The Story of ‘Saramati Apple, Thanamir village’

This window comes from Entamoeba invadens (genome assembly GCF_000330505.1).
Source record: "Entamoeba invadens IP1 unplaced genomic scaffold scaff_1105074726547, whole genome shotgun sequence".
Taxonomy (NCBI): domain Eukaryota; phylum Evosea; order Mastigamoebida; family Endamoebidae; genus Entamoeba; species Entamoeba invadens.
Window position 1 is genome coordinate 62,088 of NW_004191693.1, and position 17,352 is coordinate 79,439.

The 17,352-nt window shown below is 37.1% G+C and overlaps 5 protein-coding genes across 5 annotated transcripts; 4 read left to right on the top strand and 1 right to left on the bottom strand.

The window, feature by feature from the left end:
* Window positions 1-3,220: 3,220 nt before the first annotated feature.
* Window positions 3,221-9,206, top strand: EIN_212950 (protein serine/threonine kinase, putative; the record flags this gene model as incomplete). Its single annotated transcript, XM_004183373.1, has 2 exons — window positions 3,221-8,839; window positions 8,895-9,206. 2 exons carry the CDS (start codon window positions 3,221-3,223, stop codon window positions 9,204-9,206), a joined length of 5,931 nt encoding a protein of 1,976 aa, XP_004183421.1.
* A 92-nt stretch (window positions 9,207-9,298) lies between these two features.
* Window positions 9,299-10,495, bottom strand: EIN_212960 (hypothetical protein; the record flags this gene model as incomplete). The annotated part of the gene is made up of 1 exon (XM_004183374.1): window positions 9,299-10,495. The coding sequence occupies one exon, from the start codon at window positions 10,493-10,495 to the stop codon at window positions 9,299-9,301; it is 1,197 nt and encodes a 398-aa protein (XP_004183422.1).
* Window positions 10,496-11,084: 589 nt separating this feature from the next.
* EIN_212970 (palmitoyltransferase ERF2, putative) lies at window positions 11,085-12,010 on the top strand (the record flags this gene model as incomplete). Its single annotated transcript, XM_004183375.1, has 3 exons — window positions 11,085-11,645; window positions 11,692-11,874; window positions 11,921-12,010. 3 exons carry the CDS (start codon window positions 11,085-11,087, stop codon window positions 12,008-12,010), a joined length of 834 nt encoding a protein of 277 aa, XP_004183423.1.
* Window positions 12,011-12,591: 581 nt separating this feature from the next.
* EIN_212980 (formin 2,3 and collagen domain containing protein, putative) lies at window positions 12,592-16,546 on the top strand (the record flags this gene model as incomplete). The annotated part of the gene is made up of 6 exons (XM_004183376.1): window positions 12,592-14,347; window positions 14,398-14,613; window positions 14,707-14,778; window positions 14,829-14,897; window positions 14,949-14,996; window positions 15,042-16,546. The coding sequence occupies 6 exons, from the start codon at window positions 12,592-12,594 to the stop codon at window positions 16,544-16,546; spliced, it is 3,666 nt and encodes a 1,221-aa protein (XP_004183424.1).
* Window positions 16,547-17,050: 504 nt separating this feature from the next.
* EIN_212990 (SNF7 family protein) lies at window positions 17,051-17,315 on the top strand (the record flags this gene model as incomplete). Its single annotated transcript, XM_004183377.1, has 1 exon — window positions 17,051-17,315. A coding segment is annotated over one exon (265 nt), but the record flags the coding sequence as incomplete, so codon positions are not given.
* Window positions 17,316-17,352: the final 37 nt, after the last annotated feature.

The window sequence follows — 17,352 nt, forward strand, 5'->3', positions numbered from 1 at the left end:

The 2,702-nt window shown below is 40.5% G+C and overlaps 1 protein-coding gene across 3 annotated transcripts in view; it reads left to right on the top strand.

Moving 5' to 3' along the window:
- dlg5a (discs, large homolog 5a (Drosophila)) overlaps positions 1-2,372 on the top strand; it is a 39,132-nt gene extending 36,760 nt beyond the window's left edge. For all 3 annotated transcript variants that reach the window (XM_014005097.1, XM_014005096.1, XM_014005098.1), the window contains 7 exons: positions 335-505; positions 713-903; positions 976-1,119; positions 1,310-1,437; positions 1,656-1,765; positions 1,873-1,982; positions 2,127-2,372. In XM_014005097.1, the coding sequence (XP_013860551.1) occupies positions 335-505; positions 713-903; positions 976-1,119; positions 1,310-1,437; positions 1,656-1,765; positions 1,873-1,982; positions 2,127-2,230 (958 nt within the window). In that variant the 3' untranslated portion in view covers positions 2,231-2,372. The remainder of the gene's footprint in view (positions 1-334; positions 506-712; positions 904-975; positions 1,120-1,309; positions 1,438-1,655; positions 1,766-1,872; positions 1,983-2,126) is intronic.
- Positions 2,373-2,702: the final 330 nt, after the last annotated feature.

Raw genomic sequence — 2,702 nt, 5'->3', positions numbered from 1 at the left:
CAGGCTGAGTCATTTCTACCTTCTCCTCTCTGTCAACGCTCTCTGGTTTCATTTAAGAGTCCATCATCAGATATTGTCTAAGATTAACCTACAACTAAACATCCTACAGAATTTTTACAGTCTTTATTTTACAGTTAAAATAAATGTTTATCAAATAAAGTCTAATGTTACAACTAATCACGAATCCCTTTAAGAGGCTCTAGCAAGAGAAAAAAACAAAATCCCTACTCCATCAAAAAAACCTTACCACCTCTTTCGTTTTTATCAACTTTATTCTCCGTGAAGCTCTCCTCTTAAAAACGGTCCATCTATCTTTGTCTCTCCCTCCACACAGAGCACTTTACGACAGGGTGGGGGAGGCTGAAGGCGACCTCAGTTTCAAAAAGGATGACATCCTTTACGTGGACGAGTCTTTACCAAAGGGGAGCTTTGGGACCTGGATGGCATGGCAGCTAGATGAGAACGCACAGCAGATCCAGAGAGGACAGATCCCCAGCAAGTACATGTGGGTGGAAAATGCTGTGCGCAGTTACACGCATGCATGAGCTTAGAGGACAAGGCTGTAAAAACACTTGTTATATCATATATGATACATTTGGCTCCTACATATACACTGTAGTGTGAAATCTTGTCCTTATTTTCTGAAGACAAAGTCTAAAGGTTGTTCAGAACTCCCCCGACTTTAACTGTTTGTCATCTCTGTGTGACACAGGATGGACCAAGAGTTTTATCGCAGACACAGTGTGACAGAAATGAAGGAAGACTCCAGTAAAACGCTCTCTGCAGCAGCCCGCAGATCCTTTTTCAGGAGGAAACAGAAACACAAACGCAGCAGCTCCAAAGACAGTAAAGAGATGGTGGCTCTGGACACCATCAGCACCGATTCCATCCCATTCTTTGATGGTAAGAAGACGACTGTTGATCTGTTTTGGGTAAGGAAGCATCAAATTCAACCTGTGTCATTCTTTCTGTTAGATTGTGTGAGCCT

Some people have probably tried sowing the seeds of Kashmir apples bought from the market, but it is a fact that they usually do not germinate. However, to the disbelief of experts, that is how the story of the now famous ‘Saramati Apple, Thanamir Village’ began. It was during the years of armed conflict and some Indian soldiers were killed by the Naga army. In response, curfew was imposed and a check post was also set up at Thanamir village. J. Yungbokhiung, a Village Guard and Village Council member befriended a Nepali Naik of the Assam Rifles posted at the check gate. He requested the Naik for apples that the army get from supplies dropped through parachutes. In 1981 the Naik gifted him a Kashmir apple with the instructions to carefully plant it, to keep animals away from it; and an assurance that it will one day be a source of blessing to many. Out of three seeds that he planted, one germinated which grew to become the sweetest and the juiciest apples in Nagaland and arguably at par with the best quality apples in the Indian market. The first tree started to bear fruit in 1984 and it remains to this day. Only the main trunk remains while the upper half had to be cut off due to electric wires overhead. Branches shooting off from the original trunk continue to bear fruit. As a tired old person with a walking stick, it has to be supported with props while its fruits are still very tasty like good old wisdom. Yungbokhiung taught himself the art of root grafting and it was in the same year when his first apple tree started to bear fruit (1984) that he gifted 9 others saplings from root grafts. That was how Thanamir apple started to spread to other people and villages. Some neighbouring villages now have apple trees but they are not comparable to Thanamir’s. Situated at the foothill of mount Saramati, the climate is best suited for apples. Also thanks to the effort of the Thanamir Village Council which has made it mandatory for every household to have an apple tree, some families now own as much as 50 trees. Grafting is done in June-July. Several saplings sprouting from a root graft are allowed to grow as such for a year and are separated and replanted the next year. In 2 years, the new graft plants start to bear fruit. Flowering is in March-April and the fruits ripen in late August and September. To date, no chemicals are used in the growing of a sapling to the ripening of its fruits. Worm infestations occur on the main trunk shortening its lifespan, but the fruits are free of any worms or other infestations. The villagers have been enjoying the apples, fresh from the backyard orchards but have not enjoyed significant commercial returns to date. Apples have been used in three ways: eaten raw, boiled, or as juice which tastes ‘stronger than wine’. Mr. Tangit Longkumer, a missionary of the Nagaland Missions Movement(NMM) based at Pungro Town has been working tirelessly, promoting the “Saramati Apple, Thanamir Village”, the trademark phrase he came up with. He designed stickers, pasted them on the apples and gifted the government officials at Kohima and Dimapur in 2009. The upcoming Apple festival at Thanamir on the 31st of August, 2010 is the result of his effort. Thanamir village is blessed with the twin blessings of apples and the Mt. Saramati. It is the last village en-route Saramati peak. Trekkers hold the night at Thanamir and it provides guides and guards to the trekkers. Also the NMM has proposed to build a guest house in the village to train church leaders and laypersons from Myanmar. It has already sent two missionary teachers for the school in the village. To post a nurse at the village Sub-Centre is in processing. Although it is the last village of Nagaland in the international border and accessibility is difficult, there is hope for the people of Thanamir. There is hope for all the villages in all the remote corners of Nagaland, where resources and means for socio-economic development lay untapped. Thanamir’s is the way to go.